What is the best way for parties to share power? How can you make minority government work? And how do you negotiate a successful coalition?
These are some of the questions likely to be at the forefront of the party leaders' minds over the next couple of months. As we near a General Election which is almost certain to produce a hung parliament, now is the perfect time to draw on politicians’ rich experience of power-sharing, both in the UK and across the world.
That's why we've brought together a group of senior politicians to share their experience of working in coalition and minority government, in a new report entitled Working Together: lessons in how to share power.
The report offers personal insights from British and overseas politicians on how to negotiate and manage power-sharing arrangements. There are contributions from:
- Former whip and junior minister Jenny Willott giving candid insights into her experience of the Conservative-Liberal Democrat Westminster coalition
- Rhodri Morgan, former First Minister of Wales, sharing his recollections of negotiating with Plaid Cymru and how to deal with the internal party politics of coalition
- Andrew Burns, leader of Edinburgh City Council, on his experiences leading Scotland’s only Labour/SNP coalition council
- Former Treasury special adviser Julia Goldsworthy on the machinery of government and how to make coalition work in Whitehall
- Former First Minister of Scotland Lord Jack McConnell discussing his time in coalition with the Liberal Democrats, demonstrating that coalition can be long-lasting and achieve real policy change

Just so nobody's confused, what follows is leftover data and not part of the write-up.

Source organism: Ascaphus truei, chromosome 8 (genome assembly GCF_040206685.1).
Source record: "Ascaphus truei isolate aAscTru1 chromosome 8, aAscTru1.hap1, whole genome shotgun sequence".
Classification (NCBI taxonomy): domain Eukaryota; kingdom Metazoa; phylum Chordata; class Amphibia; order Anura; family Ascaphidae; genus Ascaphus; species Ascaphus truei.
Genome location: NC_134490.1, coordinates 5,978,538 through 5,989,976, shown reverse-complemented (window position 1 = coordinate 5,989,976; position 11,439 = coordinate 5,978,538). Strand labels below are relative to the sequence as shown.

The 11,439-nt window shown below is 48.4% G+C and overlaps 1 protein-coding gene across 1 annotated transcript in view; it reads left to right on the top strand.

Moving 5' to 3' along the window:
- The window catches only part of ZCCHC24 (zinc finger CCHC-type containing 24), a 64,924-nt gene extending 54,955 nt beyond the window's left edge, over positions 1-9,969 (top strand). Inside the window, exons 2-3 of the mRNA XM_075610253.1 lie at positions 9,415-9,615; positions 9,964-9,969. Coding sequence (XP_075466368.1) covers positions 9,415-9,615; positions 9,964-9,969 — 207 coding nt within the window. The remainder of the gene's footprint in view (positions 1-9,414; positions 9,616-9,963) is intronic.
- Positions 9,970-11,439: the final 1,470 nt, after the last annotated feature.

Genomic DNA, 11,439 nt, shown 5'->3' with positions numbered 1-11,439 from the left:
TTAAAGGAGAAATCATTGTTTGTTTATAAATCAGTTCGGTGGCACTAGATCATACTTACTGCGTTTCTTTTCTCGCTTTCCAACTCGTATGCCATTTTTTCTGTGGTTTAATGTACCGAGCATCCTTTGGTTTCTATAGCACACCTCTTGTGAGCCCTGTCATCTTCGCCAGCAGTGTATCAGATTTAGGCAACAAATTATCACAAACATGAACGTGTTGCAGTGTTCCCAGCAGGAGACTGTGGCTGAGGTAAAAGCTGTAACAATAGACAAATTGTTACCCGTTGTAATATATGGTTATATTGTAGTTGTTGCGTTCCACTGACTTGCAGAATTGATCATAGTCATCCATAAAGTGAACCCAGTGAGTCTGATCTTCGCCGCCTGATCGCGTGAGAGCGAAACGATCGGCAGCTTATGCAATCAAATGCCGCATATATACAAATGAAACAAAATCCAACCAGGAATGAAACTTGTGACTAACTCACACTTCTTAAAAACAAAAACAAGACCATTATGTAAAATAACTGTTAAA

- Former New Zealand Labour minister and ERS Deputy Chief Executive Darren Hughes on the different ways in which minority government can be made to work
There are also important contributions from abroad, including former Irish minister Ruairi Quinn, former Prime Minister of Lower Saxony David McAllister, and Professor Dennis Pilon of Canada.
Working Together offers five key lessons for party leaders in May:
- For coalition to work, there needs to be a common sense of purpose – clear aims and a united vision for what the parties want to achieve together
- It takes time to negotiate. Deciding how to govern a country is not something that should be rushed. And sometimes, the longer it takes, the better the outcomes
- Parties need to sign off on any power-sharing arrangement if it is going to achieve legitimacy. This can take the form of special conferences or other means of gaining party members’ assent
- Power-sharing comes in numerous forms. Each nation can develop models of coalition or minority government which fit with their own political culture
- Coalitions aren’t easy. They need constant dialogue, good personal relationships between protagonists and mechanisms for resolving disputes if they are going to work
People's wishes have changed. In a poll by ComRes of the 40 most marginal Conservative-Labour constituencies (ie. the areas where the traditional two-party battle ought to be fiercest), we found that:
- 78% believe the Opposition should work with the government on issues they agree on (against just 9% who support the opposite)
- 54% believe Parliament works best when no party is too dominant so that cross-party agreement is needed to pass laws (against just 28% who support the opposite)
People want to see multiple parties competing for their votes, and then working together when they get to Westminster. Our new report offers tips and guidance on how to do just that.
Of course, the fact our broken voting system tries to cram people's varied wishes into a two-party framework can make the whole process of power-sharing seem far from transparent. If parties were able to negotiate based on the real wishes of voters and not the disproportionate results of First Past the Post, then coalition and minority government would have the legitimacy it needs. We badly need to get rid of our outdated electoral system.
But in the meantime, let's make sure parties are ready to work together after 7th May.